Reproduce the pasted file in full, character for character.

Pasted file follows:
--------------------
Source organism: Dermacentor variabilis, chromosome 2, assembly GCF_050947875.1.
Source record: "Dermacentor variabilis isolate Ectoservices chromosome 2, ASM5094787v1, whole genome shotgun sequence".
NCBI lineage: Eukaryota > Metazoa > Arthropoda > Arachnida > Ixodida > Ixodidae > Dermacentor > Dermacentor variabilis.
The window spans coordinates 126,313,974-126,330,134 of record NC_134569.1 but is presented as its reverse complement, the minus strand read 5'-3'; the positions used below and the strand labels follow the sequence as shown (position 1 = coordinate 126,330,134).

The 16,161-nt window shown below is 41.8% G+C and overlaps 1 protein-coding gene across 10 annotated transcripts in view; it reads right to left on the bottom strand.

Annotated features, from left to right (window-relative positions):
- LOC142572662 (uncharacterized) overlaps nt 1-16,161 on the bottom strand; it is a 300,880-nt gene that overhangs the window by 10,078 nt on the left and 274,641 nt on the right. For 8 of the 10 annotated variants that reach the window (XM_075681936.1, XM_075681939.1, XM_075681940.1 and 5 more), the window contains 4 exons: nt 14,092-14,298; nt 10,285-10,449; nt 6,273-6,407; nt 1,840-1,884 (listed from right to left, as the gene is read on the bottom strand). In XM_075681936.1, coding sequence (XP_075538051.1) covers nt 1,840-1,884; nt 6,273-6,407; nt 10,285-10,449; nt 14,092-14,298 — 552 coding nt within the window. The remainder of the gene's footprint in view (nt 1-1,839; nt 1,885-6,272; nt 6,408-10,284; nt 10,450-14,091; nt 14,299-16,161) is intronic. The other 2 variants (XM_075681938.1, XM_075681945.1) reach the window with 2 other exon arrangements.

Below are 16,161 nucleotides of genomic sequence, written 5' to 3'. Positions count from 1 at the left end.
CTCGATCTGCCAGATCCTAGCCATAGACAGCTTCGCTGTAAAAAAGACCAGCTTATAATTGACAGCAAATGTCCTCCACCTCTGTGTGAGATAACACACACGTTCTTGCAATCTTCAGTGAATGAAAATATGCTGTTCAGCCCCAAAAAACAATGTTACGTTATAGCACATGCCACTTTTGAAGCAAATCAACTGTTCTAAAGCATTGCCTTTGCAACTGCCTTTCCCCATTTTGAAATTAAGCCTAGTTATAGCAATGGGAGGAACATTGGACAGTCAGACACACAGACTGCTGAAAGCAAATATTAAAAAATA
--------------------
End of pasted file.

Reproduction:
Source organism: Dermacentor variabilis, chromosome 2, assembly GCF_050947875.1.
Source record: "Dermacentor variabilis isolate Ectoservices chromosome 2, ASM5094787v1, whole genome shotgun sequence".
NCBI lineage: Eukaryota > Metazoa > Arthropoda > Arachnida > Ixodida > Ixodidae > Dermacentor > Dermacentor variabilis.
The window spans coordinates 126,313,974-126,330,134 of record NC_134569.1 but is presented as its reverse complement, the minus strand read 5'-3'; the positions used below and the strand labels follow the sequence as shown (position 1 = coordinate 126,330,134).

The 16,161-nt window shown below is 41.8% G+C and overlaps 1 protein-coding gene across 10 annotated transcripts in view; it reads right to left on the bottom strand.

Annotated features, from left to right (window-relative positions):
- LOC142572662 (uncharacterized) overlaps nt 1-16,161 on the bottom strand; it is a 300,880-nt gene that overhangs the window by 10,078 nt on the left and 274,641 nt on the right. For 8 of the 10 annotated variants that reach the window (XM_075681936.1, XM_075681939.1, XM_075681940.1 and 5 more), the window contains 4 exons: nt 14,092-14,298; nt 10,285-10,449; nt 6,273-6,407; nt 1,840-1,884 (listed from right to left, as the gene is read on the bottom strand). In XM_075681936.1, coding sequence (XP_075538051.1) covers nt 1,840-1,884; nt 6,273-6,407; nt 10,285-10,449; nt 14,092-14,298 — 552 coding nt within the window. The remainder of the gene's footprint in view (nt 1-1,839; nt 1,885-6,272; nt 6,408-10,284; nt 10,450-14,091; nt 14,299-16,161) is intronic. The other 2 variants (XM_075681938.1, XM_075681945.1) reach the window with 2 other exon arrangements.

Below are 16,161 nucleotides of genomic sequence, written 5' to 3'. Positions count from 1 at the left end.
CTCGATCTGCCAGATCCTAGCCATAGACAGCTTCGCTGTAAAAAAGACCAGCTTATAATTGACAGCAAATGTCCTCCACCTCTGTGTGAGATAACACACACGTTCTTGCAATCTTCAGTGAATGAAAATATGCTGTTCAGCCCCAAAAAACAATGTTACGTTATAGCACATGCCACTTTTGAAGCAAATCAACTGTTCTAAAGCATTGCCTTTGCAACTGCCTTTCCCCATTTTGAAATTAAGCCTAGTTATAGCAATGGGAGGAACATTGGACAGTCAGACACACAGACTGCTGAAAGCAAATATTAAAAAATA